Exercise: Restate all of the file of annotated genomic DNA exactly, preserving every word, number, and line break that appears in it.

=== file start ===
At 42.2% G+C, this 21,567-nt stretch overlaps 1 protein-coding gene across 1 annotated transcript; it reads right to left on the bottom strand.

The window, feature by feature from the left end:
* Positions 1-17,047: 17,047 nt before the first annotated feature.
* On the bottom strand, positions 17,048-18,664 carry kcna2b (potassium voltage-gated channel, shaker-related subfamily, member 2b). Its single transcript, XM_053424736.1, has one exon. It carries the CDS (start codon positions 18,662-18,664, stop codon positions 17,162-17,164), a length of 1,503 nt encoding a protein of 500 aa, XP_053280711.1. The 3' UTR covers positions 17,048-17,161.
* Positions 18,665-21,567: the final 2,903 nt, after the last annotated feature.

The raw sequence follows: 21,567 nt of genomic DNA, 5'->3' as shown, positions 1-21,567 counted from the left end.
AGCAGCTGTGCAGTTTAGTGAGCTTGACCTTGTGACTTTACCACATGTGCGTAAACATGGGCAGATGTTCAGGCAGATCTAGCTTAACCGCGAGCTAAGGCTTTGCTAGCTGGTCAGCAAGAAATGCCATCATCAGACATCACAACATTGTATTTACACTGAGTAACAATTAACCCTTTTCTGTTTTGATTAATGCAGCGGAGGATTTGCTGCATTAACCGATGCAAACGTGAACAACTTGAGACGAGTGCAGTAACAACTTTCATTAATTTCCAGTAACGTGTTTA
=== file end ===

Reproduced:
At 42.2% G+C, this 21,567-nt stretch overlaps 1 protein-coding gene across 1 annotated transcript; it reads right to left on the bottom strand.

The window, feature by feature from the left end:
* Positions 1-17,047: 17,047 nt before the first annotated feature.
* On the bottom strand, positions 17,048-18,664 carry kcna2b (potassium voltage-gated channel, shaker-related subfamily, member 2b). Its single transcript, XM_053424736.1, has one exon. It carries the CDS (start codon positions 18,662-18,664, stop codon positions 17,162-17,164), a length of 1,503 nt encoding a protein of 500 aa, XP_053280711.1. The 3' UTR covers positions 17,048-17,161.
* Positions 18,665-21,567: the final 2,903 nt, after the last annotated feature.

The raw sequence follows: 21,567 nt of genomic DNA, 5'->3' as shown, positions 1-21,567 counted from the left end.
AGCAGCTGTGCAGTTTAGTGAGCTTGACCTTGTGACTTTACCACATGTGCGTAAACATGGGCAGATGTTCAGGCAGATCTAGCTTAACCGCGAGCTAAGGCTTTGCTAGCTGGTCAGCAAGAAATGCCATCATCAGACATCACAACATTGTATTTACACTGAGTAACAATTAACCCTTTTCTGTTTTGATTAATGCAGCGGAGGATTTGCTGCATTAACCGATGCAAACGTGAACAACTTGAGACGAGTGCAGTAACAACTTTCATTAATTTCCAGTAACGTGTTTA